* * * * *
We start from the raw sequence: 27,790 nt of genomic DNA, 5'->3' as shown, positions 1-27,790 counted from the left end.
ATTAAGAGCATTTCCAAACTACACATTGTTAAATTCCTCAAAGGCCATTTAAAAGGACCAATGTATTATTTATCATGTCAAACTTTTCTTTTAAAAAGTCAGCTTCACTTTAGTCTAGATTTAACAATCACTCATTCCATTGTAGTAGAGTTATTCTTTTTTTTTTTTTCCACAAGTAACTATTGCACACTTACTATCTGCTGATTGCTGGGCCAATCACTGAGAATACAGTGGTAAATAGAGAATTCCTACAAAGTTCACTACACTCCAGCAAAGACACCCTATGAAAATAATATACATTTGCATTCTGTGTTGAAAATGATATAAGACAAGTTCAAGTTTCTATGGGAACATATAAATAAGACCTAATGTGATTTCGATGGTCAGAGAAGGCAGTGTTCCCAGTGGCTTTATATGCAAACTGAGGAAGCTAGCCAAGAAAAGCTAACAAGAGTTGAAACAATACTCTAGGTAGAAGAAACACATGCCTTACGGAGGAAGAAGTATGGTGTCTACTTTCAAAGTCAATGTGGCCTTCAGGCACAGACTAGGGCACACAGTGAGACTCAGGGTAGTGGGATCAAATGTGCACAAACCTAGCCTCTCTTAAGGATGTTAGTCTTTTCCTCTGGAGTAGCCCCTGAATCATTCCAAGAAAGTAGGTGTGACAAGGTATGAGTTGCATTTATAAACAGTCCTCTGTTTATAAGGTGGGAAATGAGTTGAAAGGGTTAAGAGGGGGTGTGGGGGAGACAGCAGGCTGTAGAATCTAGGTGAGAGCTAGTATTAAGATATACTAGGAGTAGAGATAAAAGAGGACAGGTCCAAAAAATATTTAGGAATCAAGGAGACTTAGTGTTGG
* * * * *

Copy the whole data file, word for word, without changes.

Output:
We start from the raw sequence: 27,790 nt of genomic DNA, 5'->3' as shown, positions 1-27,790 counted from the left end.
ATTAAGAGCATTTCCAAACTACACATTGTTAAATTCCTCAAAGGCCATTTAAAAGGACCAATGTATTATTTATCATGTCAAACTTTTCTTTTAAAAAGTCAGCTTCACTTTAGTCTAGATTTAACAATCACTCATTCCATTGTAGTAGAGTTATTCTTTTTTTTTTTTTCCACAAGTAACTATTGCACACTTACTATCTGCTGATTGCTGGGCCAATCACTGAGAATACAGTGGTAAATAGAGAATTCCTACAAAGTTCACTACACTCCAGCAAAGACACCCTATGAAAATAATATACATTTGCATTCTGTGTTGAAAATGATATAAGACAAGTTCAAGTTTCTATGGGAACATATAAATAAGACCTAATGTGATTTCGATGGTCAGAGAAGGCAGTGTTCCCAGTGGCTTTATATGCAAACTGAGGAAGCTAGCCAAGAAAAGCTAACAAGAGTTGAAACAATACTCTAGGTAGAAGAAACACATGCCTTACGGAGGAAGAAGTATGGTGTCTACTTTCAAAGTCAATGTGGCCTTCAGGCACAGACTAGGGCACACAGTGAGACTCAGGGTAGTGGGATCAAATGTGCACAAACCTAGCCTCTCTTAAGGATGTTAGTCTTTTCCTCTGGAGTAGCCCCTGAATCATTCCAAGAAAGTAGGTGTGACAAGGTATGAGTTGCATTTATAAACAGTCCTCTGTTTATAAGGTGGGAAATGAGTTGAAAGGGTTAAGAGGGGGTGTGGGGGAGACAGCAGGCTGTAGAATCTAGGTGAGAGCTAGTATTAAGATATACTAGGAGTAGAGATAAAAGAGGACAGGTCCAAAAAATATTTAGGAATCAAGGAGACTTAGTGTTGG